Drawing on a wide range of skills can reveal new opportunities for innovation that might otherwise be overlooked. Take the air-in-line issue. It’s vital that infusion pumps alert medical staff if there is a risk of a large air bubble entering a patient’s bloodstream. However, sensors can be triggered unnecessarily on a frequent basis, which creates the potential for nuisance alarms and can be disturbing for patients.

The combined knowledge of materials scientists, chemists and physicists could identify which aspects of pumps, their consumables and infusion medication exacerbate the false-alarm problem.For example, the fluidic properties of some drugs mean they are prone to forming harmless microbubbles on the inside surface of the IV line that may “bounce” in the location of the air-in-line sensor due to the action of the pump mechanism. Also, some IV tube materials suffer from the “cold weld” phenomenon where the tube takes on a permanent set after being in use for a period of time. This can result in the IV tube geometry decoupling from the air-in-line sensor so that air pockets form between the outside of the tube and the sensor.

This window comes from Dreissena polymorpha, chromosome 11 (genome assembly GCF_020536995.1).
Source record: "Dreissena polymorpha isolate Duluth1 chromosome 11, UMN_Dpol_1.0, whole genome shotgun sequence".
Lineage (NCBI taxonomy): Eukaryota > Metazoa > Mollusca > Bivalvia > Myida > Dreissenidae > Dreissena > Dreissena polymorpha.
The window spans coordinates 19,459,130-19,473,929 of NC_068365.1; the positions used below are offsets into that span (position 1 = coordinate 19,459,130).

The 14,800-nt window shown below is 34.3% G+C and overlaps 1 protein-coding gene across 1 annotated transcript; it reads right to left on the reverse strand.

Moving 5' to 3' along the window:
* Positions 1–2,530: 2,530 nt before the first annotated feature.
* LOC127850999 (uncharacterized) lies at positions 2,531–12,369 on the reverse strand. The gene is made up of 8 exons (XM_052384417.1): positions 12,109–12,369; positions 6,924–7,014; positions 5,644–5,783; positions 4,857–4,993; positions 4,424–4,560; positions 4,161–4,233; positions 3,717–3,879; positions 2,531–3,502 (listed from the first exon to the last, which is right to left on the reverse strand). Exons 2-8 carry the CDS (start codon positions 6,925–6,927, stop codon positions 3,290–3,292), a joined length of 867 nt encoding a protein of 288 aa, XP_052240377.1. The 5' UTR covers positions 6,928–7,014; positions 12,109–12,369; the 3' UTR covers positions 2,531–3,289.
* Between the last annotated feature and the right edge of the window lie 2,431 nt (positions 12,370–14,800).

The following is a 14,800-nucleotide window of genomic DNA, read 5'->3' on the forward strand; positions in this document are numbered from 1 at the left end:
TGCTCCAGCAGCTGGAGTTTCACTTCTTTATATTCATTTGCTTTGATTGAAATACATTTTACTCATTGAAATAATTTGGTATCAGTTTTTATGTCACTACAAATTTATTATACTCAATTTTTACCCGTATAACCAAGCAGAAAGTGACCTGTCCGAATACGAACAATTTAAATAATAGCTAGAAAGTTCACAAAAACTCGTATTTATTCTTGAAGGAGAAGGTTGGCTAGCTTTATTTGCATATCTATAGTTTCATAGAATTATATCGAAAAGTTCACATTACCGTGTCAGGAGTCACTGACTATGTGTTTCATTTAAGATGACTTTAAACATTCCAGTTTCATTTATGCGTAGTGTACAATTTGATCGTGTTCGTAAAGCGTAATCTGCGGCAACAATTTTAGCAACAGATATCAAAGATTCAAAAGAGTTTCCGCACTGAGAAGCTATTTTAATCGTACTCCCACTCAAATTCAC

Both the above scenarios can result in the detection of air and subsequent false alarms – but collaborative multidisciplinary innovation might eradicate such problems. Overlaying developments like this with elements of Vanderveen’s future vision for infusing patients safely in a closed-loop system could truly revolutionise healthcare outcomes and efficiency, one step at a time.